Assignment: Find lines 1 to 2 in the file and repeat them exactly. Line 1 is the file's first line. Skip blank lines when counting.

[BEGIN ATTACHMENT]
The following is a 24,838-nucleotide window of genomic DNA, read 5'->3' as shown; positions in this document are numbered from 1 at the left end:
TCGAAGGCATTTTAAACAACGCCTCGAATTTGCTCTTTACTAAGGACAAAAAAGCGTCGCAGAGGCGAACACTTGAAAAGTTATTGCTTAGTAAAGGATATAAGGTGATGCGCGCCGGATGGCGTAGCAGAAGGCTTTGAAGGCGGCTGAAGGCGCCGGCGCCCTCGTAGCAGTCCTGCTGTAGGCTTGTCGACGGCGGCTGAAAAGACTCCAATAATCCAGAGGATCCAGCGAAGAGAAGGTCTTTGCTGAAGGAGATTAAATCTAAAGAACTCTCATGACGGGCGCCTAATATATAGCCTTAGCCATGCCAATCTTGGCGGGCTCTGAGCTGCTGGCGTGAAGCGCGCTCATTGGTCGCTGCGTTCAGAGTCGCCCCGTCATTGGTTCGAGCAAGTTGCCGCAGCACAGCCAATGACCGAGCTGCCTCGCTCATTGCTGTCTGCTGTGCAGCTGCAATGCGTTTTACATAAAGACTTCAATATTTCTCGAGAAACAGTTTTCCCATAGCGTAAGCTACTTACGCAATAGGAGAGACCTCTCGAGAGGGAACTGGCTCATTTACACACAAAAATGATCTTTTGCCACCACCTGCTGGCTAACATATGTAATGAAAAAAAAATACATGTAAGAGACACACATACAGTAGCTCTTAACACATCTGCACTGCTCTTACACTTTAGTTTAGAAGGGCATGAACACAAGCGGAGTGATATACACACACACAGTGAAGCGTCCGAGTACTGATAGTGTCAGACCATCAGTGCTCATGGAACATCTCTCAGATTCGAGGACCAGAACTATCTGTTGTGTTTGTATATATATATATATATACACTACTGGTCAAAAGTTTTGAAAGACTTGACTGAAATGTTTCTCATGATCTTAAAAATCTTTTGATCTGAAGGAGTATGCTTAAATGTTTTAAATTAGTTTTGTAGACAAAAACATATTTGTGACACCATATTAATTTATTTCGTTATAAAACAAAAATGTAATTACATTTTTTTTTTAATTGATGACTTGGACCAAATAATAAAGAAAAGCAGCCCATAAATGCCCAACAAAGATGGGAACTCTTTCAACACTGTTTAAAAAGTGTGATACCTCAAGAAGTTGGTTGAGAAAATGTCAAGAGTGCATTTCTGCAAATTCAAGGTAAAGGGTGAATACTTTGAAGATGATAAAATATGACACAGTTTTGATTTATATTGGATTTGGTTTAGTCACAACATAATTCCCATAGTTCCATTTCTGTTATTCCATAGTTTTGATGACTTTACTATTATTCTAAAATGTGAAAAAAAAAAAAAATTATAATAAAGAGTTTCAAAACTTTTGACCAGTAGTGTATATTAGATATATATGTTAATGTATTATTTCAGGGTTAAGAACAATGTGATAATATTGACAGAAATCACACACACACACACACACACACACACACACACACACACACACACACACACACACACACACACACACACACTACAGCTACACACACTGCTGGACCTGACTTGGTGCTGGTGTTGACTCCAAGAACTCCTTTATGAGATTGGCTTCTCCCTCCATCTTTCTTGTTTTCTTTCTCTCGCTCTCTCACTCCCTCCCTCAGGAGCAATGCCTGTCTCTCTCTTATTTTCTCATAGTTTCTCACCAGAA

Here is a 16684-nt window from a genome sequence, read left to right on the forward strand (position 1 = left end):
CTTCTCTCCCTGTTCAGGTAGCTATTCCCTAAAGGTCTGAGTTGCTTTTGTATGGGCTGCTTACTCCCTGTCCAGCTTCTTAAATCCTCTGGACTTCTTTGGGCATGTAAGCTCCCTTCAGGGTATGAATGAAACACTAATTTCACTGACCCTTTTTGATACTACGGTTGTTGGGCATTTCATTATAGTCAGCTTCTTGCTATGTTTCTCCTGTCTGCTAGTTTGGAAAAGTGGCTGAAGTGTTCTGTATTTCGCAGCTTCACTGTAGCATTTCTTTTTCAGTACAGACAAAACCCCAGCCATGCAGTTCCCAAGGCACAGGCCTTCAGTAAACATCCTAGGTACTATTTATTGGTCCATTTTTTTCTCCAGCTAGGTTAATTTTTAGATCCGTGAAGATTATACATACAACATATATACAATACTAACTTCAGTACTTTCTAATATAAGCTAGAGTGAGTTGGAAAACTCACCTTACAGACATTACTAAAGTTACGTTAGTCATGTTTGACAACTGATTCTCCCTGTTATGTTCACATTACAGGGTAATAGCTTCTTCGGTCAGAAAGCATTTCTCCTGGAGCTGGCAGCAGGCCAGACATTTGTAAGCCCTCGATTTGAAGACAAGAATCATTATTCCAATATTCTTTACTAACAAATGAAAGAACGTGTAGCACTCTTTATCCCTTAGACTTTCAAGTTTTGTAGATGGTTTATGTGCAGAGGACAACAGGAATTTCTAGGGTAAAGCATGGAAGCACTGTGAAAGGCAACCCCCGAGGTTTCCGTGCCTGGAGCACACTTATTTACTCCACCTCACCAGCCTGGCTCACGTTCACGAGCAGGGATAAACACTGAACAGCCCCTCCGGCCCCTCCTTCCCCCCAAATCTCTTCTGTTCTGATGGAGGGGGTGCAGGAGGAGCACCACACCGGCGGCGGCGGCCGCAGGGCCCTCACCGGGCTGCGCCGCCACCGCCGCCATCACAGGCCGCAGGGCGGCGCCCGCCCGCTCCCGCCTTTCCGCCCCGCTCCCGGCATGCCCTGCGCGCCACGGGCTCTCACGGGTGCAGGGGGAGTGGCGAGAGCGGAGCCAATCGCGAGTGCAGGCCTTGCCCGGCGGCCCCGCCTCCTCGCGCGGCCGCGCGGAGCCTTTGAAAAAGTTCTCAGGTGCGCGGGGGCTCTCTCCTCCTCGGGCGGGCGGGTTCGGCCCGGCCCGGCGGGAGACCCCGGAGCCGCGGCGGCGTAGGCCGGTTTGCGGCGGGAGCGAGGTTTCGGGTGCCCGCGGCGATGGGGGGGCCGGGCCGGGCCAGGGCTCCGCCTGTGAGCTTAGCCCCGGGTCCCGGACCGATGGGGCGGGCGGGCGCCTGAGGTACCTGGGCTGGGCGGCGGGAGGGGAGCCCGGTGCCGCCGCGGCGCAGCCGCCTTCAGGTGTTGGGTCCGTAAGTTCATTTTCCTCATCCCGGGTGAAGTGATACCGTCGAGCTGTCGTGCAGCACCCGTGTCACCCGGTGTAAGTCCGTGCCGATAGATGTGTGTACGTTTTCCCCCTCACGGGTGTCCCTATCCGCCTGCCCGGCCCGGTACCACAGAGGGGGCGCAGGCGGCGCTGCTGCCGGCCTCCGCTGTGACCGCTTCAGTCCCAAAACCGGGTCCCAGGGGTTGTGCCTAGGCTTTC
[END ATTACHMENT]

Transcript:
The following is a 24,838-nucleotide window of genomic DNA, read 5'->3' as shown; positions in this document are numbered from 1 at the left end:
TCGAAGGCATTTTAAACAACGCCTCGAATTTGCTCTTTACTAAGGACAAAAAAGCGTCGCAGAGGCGAACACTTGAAAAGTTATTGCTTAGTAAAGGATATAAGGTGATGCGCGCCGGATGGCGTAGCAGAAGGCTTTGAAGGCGGCTGAAGGCGCCGGCGCCCTCGTAGCAGTCCTGCTGTAGGCTTGTCGACGGCGGCTGAAAAGACTCCAATAATCCAGAGGATCCAGCGAAGAGAAGGTCTTTGCTGAAGGAGATTAAATCTAAAGAACTCTCATGACGGGCGCCTAATATATAGCCTTAGCCATGCCAATCTTGGCGGGCTCTGAGCTGCTGGCGTGAAGCGCGCTCATTGGTCGCTGCGTTCAGAGTCGCCCCGTCATTGGTTCGAGCAAGTTGCCGCAGCACAGCCAATGACCGAGCTGCCTCGCTCATTGCTGTCTGCTGTGCAGCTGCAATGCGTTTTACATAAAGACTTCAATATTTCTCGAGAAACAGTTTTCCCATAGCGTAAGCTACTTACGCAATAGGAGAGACCTCTCGAGAGGGAACTGGCTCATTTACACACAAAAATGATCTTTTGCCACCACCTGCTGGCTAACATATGTAATGAAAAAAAAATACATGTAAGAGACACACATACAGTAGCTCTTAACACATCTGCACTGCTCTTACACTTTAGTTTAGAAGGGCATGAACACAAGCGGAGTGATATACACACACACAGTGAAGCGTCCGAGTACTGATAGTGTCAGACCATCAGTGCTCATGGAACATCTCTCAGATTCGAGGACCAGAACTATCTGTTGTGTTTGTATATATATATATATATACACTACTGGTCAAAAGTTTTGAAAGACTTGACTGAAATGTTTCTCATGATCTTAAAAATCTTTTGATCTGAAGGAGTATGCTTAAATGTTTTAAATTAGTTTTGTAGACAAAAACATATTTGTGACACCATATTAATTTATTTCGTTATAAAACAAAAATGTAATTACATTTTTTTTTTAATTGATGACTTGGACCAAATAATAAAGAAAAGCAGCCCATAAATGCCCAACAAAGATGGGAACTCTTTCAACACTGTTTAAAAAGTGTGATACCTCAAGAAGTTGGTTGAGAAAATGTCAAGAGTGCATTTCTGCAAATTCAAGGTAAAGGGTGAATACTTTGAAGATGATAAAATATGACACAGTTTTGATTTATATTGGATTTGGTTTAGTCACAACATAATTCCCATAGTTCCATTTCTGTTATTCCATAGTTTTGATGACTTTACTATTATTCTAAAATGTGAAAAAAAAAAAAAATTATAATAAAGAGTTTCAAAACTTTTGACCAGTAGTGTATATTAGATATATATGTTAATGTATTATTTCAGGGTTAAGAACAATGTGATAATATTGACAGAAATCACACACACACACACACACACACACACACACACACACACACACACACACACACACACACACACACACACACTACAGCTACACACACTGCTGGACCTGACTTGGTGCTGGTGTTGACTCCAAGAACTCCTTTATGAGATTGGCTTCTCCCTCCATCTTTCTTGTTTTCTTTCTCTCGCTCTCTCACTCCCTCCCTCAGGAGCAATGCCTGTCTCTCTCTTATTTTCTCATAGTTTCTCACCAGAA